Guardsman receives Medal of Valor for saving life
July 12, 2010
CHARLESTON, S.C. (Army News Service, July 12, 2010) -- An Army National Guard officer received the South Carolina Medal of Valor June 19 after saving the life of a man ejected from his truck when it was struck by a train.
Lt. Col. Larry M. Peeples, commander of the South Carolina Army National Guard's 218th Brigade Support Battalion in Varnville, S.C., said his combat-lifesaving training in Iraq paid off on the morning of Sept. 22, 2009.
"In my rear view mirror, I could see the train and I looked to my left and a log truck came to the crossing 100 yards ahead of the train and at that point, the log truck would have to hurry and get across or backup. As he tried to backup, he choked the vehicle down and it stopped on the tracks," said Peeples during an interview with a local news channel. "I saw the driver struggling to backup the vehicle. I realized he wasn't going to make it."
At that point the unimaginable happened right before his eyes. The train struck the truck on the passenger side with enough force it destroyed the massive tractor.
"I saw the train hit the logging truck. It blew the truck in four different directions," Peeples remembered.
Pieces of the log truck were scattered all over the area: the front axle landed in a ditch and one of the fenders was found later near the front of the train.
Even after witnessing such a shocking crash, Peeples did not hesitate. Knowing that time was of the essence, Peeples acted quickly.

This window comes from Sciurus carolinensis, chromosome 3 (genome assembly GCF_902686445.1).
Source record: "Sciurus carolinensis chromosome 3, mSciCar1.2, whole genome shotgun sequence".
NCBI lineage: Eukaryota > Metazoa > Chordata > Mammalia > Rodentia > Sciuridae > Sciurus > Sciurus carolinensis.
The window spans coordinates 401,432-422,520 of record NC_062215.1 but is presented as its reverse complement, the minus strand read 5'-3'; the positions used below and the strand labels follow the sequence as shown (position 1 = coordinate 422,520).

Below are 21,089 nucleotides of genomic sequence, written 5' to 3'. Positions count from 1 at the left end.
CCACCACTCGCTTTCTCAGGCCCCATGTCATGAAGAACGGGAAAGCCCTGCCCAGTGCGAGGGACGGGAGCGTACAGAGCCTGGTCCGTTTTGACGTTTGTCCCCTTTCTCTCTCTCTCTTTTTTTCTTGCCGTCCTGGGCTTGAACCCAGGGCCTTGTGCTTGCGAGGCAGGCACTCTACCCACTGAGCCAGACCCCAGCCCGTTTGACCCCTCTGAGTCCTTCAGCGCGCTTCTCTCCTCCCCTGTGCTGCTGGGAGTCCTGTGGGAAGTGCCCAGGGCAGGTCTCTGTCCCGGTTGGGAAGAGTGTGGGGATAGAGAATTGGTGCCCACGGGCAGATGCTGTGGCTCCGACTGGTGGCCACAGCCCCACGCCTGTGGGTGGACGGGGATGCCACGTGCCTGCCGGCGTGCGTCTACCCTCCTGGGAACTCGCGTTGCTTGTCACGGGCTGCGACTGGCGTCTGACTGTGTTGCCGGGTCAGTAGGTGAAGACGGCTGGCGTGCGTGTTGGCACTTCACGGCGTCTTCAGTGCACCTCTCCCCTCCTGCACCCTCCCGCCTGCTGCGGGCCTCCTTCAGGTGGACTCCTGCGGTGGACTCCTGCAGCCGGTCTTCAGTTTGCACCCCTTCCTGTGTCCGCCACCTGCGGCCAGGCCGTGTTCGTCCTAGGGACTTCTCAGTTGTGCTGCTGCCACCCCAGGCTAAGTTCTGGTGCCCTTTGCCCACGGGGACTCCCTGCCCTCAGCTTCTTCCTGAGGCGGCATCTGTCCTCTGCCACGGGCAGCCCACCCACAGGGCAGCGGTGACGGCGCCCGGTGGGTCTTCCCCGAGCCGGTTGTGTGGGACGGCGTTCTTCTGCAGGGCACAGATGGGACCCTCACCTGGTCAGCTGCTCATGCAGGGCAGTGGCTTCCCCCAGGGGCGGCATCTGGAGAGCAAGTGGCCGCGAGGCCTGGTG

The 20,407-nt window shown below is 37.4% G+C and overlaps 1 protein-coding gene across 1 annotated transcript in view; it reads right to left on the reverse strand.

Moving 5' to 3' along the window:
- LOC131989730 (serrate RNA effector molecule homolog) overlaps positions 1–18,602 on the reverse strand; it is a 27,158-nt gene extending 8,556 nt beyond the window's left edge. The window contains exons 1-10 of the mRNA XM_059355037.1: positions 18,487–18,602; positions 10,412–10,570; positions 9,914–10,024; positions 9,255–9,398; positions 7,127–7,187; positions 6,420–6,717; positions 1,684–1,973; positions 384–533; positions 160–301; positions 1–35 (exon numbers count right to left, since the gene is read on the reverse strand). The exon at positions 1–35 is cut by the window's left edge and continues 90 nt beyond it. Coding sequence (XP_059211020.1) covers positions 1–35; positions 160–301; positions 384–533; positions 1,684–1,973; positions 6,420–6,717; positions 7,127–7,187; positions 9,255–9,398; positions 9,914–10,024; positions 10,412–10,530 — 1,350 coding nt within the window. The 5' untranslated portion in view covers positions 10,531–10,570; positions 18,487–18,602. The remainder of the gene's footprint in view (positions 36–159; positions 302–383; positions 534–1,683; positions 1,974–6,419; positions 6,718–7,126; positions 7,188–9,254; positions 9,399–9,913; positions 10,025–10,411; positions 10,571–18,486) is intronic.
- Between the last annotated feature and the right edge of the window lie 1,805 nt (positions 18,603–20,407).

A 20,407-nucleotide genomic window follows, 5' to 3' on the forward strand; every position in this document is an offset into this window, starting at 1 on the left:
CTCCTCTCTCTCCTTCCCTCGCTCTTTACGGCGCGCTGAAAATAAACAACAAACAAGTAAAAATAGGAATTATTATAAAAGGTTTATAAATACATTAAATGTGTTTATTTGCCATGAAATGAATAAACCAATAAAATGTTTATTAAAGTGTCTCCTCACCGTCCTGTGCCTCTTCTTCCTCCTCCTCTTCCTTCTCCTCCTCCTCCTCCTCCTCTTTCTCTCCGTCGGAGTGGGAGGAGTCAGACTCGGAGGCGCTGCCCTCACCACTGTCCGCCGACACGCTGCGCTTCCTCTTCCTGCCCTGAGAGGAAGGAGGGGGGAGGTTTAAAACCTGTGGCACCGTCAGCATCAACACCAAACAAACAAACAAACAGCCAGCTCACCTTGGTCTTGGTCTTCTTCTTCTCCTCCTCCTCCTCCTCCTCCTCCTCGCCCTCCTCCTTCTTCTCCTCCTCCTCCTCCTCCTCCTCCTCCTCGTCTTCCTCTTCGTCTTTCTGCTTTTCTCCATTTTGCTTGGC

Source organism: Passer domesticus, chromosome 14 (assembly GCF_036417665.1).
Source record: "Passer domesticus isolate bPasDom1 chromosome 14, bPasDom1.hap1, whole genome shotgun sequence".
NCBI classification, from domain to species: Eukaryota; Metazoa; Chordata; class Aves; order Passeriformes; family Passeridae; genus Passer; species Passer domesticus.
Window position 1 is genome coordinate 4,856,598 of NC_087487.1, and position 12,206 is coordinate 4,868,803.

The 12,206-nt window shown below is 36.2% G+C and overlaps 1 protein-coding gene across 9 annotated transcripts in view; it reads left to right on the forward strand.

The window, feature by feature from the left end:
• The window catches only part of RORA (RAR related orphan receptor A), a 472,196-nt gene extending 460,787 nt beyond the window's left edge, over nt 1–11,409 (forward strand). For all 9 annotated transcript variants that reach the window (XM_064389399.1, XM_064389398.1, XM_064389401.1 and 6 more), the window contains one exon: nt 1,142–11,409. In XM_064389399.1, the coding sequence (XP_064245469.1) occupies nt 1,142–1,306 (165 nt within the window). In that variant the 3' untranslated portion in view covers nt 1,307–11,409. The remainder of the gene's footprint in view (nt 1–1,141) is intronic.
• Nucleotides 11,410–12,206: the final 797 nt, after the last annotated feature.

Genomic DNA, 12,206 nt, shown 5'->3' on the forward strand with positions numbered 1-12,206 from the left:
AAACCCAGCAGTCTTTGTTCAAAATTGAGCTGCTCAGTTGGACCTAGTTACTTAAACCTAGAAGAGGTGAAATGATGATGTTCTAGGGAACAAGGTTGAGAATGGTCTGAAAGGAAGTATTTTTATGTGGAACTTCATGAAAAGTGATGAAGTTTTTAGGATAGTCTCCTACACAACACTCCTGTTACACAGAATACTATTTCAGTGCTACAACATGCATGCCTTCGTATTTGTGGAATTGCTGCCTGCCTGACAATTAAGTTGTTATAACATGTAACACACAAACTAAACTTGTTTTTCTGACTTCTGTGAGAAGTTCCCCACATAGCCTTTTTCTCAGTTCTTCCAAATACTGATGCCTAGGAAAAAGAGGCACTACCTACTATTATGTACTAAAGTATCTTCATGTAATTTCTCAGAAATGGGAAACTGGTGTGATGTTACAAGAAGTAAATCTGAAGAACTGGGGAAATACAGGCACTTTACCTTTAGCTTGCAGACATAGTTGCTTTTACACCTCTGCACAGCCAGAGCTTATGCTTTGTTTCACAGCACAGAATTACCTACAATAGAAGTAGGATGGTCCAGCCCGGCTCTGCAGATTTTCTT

"I called 9-1-1 and then I said 'Well I'm going to go back and see if anyone lived through that.' I had to jump over the train to get to the truck. I first looked in the cab, but he wasn't there. Then I saw him in the ditch near a telephone pole," Peeples said.
The impact ejected the driver through the windshield and into a chain link fence before finally landing in a ditch.
Once Peeples got to the severely injured man, he immediately began life-saving first aid.
Peeples recalled the horrific scene. He said he applied pressure to two of the major wounds that were bleeding. The driver tried to move on multiple occasions. Peeples could tell the driver's right leg was broken.
"I did the best I could for him. I didn't have everything I needed because I was in my civilian vehicle, but as soon as the medical emergency folks showed up, they gave me some stuff to work on him with," he said.
Peeples says while he's seen a lot in his days, he will never forget this.
The citation for his medal reads:
"For extraordinary heroism on Sept. 22, 2009, after witnessing first-hand a locomotive hitting and completely destroying a tractor trailer, Lt. Col. Peeples did not hesitate to act. Without thought of his own safety, Lt. Col. Peeples rushed to the scene of the horrific accident. Disregarding the danger of explosion, Lt. Col. Peeples crossed over the railroad tracks and the train. He then found the seriously injured driver in the wreckage and immediately began life-saving first aid. His lack of hesitation and skillful applications of first aid undoubtedly saved the life of the driver."
(Capt. Tim Irvin is a PAO for the 218th MEB.)